In Practice

IN PRACTICE: Exploring reconciliation with young children

Earlier this year I attended the Reconciliation Day events in Glebe Park with my family. This day is Canberra’s new public holiday and will be held on the first Monday on or after 27 May each year to mark the anniversary of the 1967 Referendum and the first day of National Reconciliation Week.

I didn’t quite know what to expect from this day. I had a thought that it might be a tokenistic celebration to show off to the rest of Australia our ‘progressive’ attitude towards reconciliation by making a public holiday out of it (a bit rich, I was thinking, considering the educational outcomes for Indigenous children in the ACT are among the worst in Australia). Nevertheless, I wanted to be there to show my support for our new public holiday and I’m really that glad I did.

I was blown away to see so many Indigenous and non-Indigenous Australians coming together to enjoy music and other cultural activities such as basket weaving, bush tucker talks, storytelling and children’s art workshops. On entering Glebe Park there was an enormous map of Indigenous Australia and people were being asked to add a little black circle to a place in Australia that was special to them. There were also many local community organisations inviting people to connect.

It all beautifully reflected the 2018 Reconciliation Week theme, ‘Don’t make history a mystery’ – Learn, Share and Grow’ by exploring our past, learning more about Aboriginal and Torres Strait Islander histories and cultures, and developing a deeper understanding of our national story.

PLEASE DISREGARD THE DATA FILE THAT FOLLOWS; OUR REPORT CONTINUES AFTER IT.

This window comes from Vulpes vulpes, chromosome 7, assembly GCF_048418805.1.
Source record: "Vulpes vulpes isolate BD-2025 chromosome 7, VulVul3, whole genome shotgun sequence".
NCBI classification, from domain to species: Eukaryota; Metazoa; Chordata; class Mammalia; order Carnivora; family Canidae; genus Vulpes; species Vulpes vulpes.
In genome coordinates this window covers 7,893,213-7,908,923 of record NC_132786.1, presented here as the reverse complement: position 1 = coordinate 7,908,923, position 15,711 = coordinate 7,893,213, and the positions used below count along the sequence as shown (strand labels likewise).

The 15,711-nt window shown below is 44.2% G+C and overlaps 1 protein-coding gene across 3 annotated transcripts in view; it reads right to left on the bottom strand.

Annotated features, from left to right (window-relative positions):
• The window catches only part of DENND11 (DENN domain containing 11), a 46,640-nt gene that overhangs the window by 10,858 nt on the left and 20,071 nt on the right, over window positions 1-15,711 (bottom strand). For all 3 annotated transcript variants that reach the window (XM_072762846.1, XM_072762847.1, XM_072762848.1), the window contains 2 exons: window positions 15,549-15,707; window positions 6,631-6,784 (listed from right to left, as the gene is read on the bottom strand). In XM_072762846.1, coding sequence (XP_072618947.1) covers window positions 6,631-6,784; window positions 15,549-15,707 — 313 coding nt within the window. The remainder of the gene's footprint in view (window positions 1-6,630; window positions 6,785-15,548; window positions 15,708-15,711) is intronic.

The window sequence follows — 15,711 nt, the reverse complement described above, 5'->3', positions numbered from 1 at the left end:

Unlike some of our other public holidays which may have lost meaning over time (Queen’s Birthday comes to mind), Reconciliation Day is one I feel proud to continue supporting and I am excited to see how it will grow and develop over the years to come.

Back at my Early Childhood Centre, I learnt that a number of children had also attended and enjoyed the day just as much as my family did. I thought it would be a great week to start developing our Acknowledgement of Country in the Preschool Room.

As a provocation, I pulled out the stepping stones with the children and watched as they started to lay them out and hop along them. After some time I asked the children if they knew what any of the symbols/artworks represented. There were some interesting suggestions! Xavier thought the waterhole might be an eyeball. Lily suggested the shield was a pizza and Quinn thought the symbol for children was a star.

The conversations were very interesting as we guessed what they represented and talked about how some, like the symbol for rain and stars, were quite similar. Henry picked up the shield stepping stone and held it out in front of his face, explaining to the others that, “If you’re in a war you have to use this”. When I explained that these were Aboriginal symbols Henry said, “I know an Aboriginal story-Tiddalick the Frog!”

So off we went to the library to search for the story. While the children waited I asked if anyone knew what reconciliation was. I was met with confused faces but it turned out that ‘reconciliation’ or ‘silly-ation’ as it was shortened to, was a pretty fun (and silly) word to say! All the children started to say the word again and again, laughing at the sound of such a big, silly word.

I explained that reconciliation wasn’t such a silly thing. “What is ‘rec-on-for-do-silly-ation?” I was asked by one curious Illya, trying her best to pronounce the long word.